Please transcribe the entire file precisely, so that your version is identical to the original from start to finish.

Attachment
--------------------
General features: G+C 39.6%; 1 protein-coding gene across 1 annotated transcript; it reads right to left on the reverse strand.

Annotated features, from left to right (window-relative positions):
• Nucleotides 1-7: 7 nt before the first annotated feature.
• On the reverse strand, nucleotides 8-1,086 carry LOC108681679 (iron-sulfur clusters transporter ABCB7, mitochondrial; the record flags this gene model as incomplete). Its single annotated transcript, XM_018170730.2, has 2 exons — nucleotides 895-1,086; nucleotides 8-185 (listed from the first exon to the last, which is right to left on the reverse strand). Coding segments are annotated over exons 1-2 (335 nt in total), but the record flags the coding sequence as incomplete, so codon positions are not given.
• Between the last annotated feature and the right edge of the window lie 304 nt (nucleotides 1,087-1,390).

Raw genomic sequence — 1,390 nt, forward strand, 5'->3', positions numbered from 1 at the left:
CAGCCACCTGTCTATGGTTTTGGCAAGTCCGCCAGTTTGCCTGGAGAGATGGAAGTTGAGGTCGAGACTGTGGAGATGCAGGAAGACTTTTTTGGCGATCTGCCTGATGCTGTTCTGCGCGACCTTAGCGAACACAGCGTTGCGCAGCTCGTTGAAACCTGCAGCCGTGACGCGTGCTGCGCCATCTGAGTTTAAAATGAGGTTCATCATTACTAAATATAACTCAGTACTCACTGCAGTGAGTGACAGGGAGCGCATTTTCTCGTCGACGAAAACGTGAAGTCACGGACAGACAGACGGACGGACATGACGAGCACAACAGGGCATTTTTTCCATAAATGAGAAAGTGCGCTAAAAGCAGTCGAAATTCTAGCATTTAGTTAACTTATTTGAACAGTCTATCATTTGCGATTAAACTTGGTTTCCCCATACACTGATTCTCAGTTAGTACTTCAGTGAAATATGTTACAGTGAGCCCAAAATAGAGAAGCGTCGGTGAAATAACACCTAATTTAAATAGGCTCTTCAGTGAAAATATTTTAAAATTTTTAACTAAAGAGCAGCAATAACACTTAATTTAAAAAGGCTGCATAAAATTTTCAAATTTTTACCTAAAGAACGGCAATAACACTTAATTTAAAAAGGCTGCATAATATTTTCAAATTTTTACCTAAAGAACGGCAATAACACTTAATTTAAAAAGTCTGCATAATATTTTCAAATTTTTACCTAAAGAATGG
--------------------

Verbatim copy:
General features: G+C 39.6%; 1 protein-coding gene across 1 annotated transcript; it reads right to left on the reverse strand.

Annotated features, from left to right (window-relative positions):
• Nucleotides 1-7: 7 nt before the first annotated feature.
• On the reverse strand, nucleotides 8-1,086 carry LOC108681679 (iron-sulfur clusters transporter ABCB7, mitochondrial; the record flags this gene model as incomplete). Its single annotated transcript, XM_018170730.2, has 2 exons — nucleotides 895-1,086; nucleotides 8-185 (listed from the first exon to the last, which is right to left on the reverse strand). Coding segments are annotated over exons 1-2 (335 nt in total), but the record flags the coding sequence as incomplete, so codon positions are not given.
• Between the last annotated feature and the right edge of the window lie 304 nt (nucleotides 1,087-1,390).

Raw genomic sequence — 1,390 nt, forward strand, 5'->3', positions numbered from 1 at the left:
CAGCCACCTGTCTATGGTTTTGGCAAGTCCGCCAGTTTGCCTGGAGAGATGGAAGTTGAGGTCGAGACTGTGGAGATGCAGGAAGACTTTTTTGGCGATCTGCCTGATGCTGTTCTGCGCGACCTTAGCGAACACAGCGTTGCGCAGCTCGTTGAAACCTGCAGCCGTGACGCGTGCTGCGCCATCTGAGTTTAAAATGAGGTTCATCATTACTAAATATAACTCAGTACTCACTGCAGTGAGTGACAGGGAGCGCATTTTCTCGTCGACGAAAACGTGAAGTCACGGACAGACAGACGGACGGACATGACGAGCACAACAGGGCATTTTTTCCATAAATGAGAAAGTGCGCTAAAAGCAGTCGAAATTCTAGCATTTAGTTAACTTATTTGAACAGTCTATCATTTGCGATTAAACTTGGTTTCCCCATACACTGATTCTCAGTTAGTACTTCAGTGAAATATGTTACAGTGAGCCCAAAATAGAGAAGCGTCGGTGAAATAACACCTAATTTAAATAGGCTCTTCAGTGAAAATATTTTAAAATTTTTAACTAAAGAGCAGCAATAACACTTAATTTAAAAAGGCTGCATAAAATTTTCAAATTTTTACCTAAAGAACGGCAATAACACTTAATTTAAAAAGGCTGCATAATATTTTCAAATTTTTACCTAAAGAACGGCAATAACACTTAATTTAAAAAGTCTGCATAATATTTTCAAATTTTTACCTAAAGAATGG